Logitech Crayon vs. Apple Pencil Review: which stylus should you get?

Logitech Crayon vs. Apple Pencil Review: which stylus should you get?

September 12, 2018 0 By Nazmul Khan

At its education event in Chicago earlier this year, Apple announced a $49 Logitech Crayon that was only available exclusively to schools and educators. As of last week, Apple has changed its tune, and the Crayon is now available for the rest of us at $69.99. The question of “which stylus to get” between the Logitech Crayon and Apple Pencil is really only an issue if you have the latest $329 iPad, which is the only iPad the Crayon is compatible with.

Though it can be seen as a cheaper Apple Pencil alternative, it’s the lack of pressure sensitivity that costs it the $30 difference. Yes, you heard that right, this $70 stylus doesn’t have pressure sensitivity. It does, however, have tilt support, which lets you adjust line weight depending on the angle you’re drawing at.



You might be tempted to go for “dumb” $10 styluses, but the Crayon’s palm rejection goes a long way toward how much you’ll like writing on your iPad. If you’re comparison shopping between styluses from other companies like Adonit or Wacom, and trying to whittle down your choices in the $70-90 range, it’s going to be a give and take between what features you value most. Apple’s first third-party stylus is a safe bet that performs as well as the Apple Pencil. It connects instantly without Bluetooth pairing, and draws smoothly without lag or jitter.

Take a quick look at the specs differences below:

Apple Pencil vs. Logitech Crayon

Features Apple Pencil Logitech Crayon
Features Apple Pencil Logitech Crayon
Compatible with iPad Pro, iPad (6th-gen) iPad only (6th-gen)
Connection Bluetooth Wireless frequency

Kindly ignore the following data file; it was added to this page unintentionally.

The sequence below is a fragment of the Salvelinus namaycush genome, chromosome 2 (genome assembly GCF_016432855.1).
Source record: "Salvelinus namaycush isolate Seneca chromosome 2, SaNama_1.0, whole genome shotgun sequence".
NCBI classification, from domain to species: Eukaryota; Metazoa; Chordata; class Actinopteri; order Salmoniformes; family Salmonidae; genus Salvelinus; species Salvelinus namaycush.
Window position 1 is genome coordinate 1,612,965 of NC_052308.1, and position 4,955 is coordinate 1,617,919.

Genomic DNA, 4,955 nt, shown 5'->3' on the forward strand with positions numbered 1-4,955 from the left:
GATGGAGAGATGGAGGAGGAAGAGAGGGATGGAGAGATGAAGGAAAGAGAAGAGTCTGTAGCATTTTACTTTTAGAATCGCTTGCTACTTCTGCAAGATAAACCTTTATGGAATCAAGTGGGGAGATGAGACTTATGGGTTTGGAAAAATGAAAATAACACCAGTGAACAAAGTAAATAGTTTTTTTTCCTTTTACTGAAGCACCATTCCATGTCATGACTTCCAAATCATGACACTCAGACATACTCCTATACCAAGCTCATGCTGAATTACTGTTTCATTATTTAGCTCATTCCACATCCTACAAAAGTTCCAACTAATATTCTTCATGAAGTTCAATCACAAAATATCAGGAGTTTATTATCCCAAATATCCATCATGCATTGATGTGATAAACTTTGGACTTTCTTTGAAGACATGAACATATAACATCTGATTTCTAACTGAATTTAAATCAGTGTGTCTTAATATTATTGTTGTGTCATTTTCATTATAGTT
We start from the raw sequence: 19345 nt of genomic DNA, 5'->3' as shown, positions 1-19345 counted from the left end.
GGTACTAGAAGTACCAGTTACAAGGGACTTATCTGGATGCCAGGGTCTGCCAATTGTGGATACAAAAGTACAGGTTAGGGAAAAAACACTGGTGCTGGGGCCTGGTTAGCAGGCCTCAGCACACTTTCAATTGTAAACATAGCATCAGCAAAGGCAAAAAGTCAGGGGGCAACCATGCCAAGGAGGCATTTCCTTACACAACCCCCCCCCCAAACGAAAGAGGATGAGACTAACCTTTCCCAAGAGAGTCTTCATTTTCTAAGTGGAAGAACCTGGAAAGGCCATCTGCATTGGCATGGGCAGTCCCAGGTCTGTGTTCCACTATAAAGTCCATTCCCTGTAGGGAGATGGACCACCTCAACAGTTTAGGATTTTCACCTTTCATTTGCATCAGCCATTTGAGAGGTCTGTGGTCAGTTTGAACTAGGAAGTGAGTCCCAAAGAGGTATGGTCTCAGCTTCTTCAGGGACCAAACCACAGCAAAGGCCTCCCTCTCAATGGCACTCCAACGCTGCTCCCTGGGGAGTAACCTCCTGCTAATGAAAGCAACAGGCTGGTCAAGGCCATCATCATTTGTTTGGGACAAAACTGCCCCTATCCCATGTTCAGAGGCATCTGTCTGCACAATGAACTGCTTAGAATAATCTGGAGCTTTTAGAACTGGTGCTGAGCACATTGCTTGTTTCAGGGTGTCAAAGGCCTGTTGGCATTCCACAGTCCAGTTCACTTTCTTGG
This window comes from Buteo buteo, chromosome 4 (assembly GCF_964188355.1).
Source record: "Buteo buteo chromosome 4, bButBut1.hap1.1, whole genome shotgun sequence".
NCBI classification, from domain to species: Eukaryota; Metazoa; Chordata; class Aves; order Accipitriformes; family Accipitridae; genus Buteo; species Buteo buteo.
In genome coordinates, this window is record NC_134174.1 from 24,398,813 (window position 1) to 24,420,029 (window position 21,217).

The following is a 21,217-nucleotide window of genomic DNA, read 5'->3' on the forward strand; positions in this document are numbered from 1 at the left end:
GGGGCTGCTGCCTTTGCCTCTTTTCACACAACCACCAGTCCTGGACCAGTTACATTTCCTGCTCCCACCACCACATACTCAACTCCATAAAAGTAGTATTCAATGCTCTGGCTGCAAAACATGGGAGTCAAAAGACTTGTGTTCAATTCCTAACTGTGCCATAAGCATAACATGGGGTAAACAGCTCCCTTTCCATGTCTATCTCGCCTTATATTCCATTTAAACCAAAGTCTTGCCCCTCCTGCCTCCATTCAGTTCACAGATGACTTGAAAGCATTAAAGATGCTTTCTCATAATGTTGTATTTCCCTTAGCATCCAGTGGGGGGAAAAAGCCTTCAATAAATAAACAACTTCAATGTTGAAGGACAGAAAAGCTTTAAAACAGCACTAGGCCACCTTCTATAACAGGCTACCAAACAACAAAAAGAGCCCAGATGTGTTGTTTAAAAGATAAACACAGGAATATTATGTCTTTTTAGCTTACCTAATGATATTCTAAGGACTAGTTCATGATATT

Battery Life On Single Charge 12 hours Seven hours
Pressure Sensitivity Yes No
Tilt Support Yes Yes
Palm Rejection Yes Yes
On/Off button No Yes
Price $99.00 $69.99

You can definitely be less gentle with it as you would with the Apple Pencil, with the flat shape preventing it from rolling off your desk, and the rubber cap making it durable against falls (officially up to four feet, to be exact). My biggest fear with the precarious “stick the Apple Pencil in the iPad Lightning port” charging situation is that I’ll somehow trip and snap the Pencil in half, but still, I have to admit it is convenient to be able to charge instantly without a cable. The Crayon, on the other hand, needs to be charged through the female Lightning port in its cap; it’s got a mini LED light that will turn green when it’s charging, or red when the battery is low.

There’s a big difference in battery life, too. The Apple Pencil lasts 12 hours on a single charge, while the Crayon lasts seven hours. But this shouldn’t play too big of a factor into your decision-making, since no one is drawing for seven hours straight. Also, both can charge super fast: the Pencil can get 30 minutes of usage from 15 seconds of charging, the Crayon gets the same amount from two minutes of charging.


Drawn with Logitech Crayon.
Illustration by Dami Lee / The Verge


Drawn with Apple Pencil.
Illustration by Dami Lee / The Verge

Using the 6B Pencil brush in Procreate, I tried drawing the same image with both the Logitech Crayon and Apple Pencil to spot the differences. You can see the subtle changes in line width and pen pressure, and the experience of drawing felt a lot more natural with the Apple Pencil. Ergonomically, I found that gripping both styluses felt more or less the same, but kids with smaller hands may feel more comfortable holding the Crayon.

You can’t use the Crayon while the Pencil is paired to the same iPad, if you were hoping for collaborative work, but using multiple Crayons at once is good to go. Apple says the Crayon was meant to pair with any iPad so that teachers can walk around with it and use it on student devices. For educators, $49 is a sweet deal, but if you’re on the fence between the Pencil and the Crayon for personal use, get the Pencil. At least you know for sure the Pencil will be compatible with future iPad generations. That’s a peace of mind worth more than the $30 difference.

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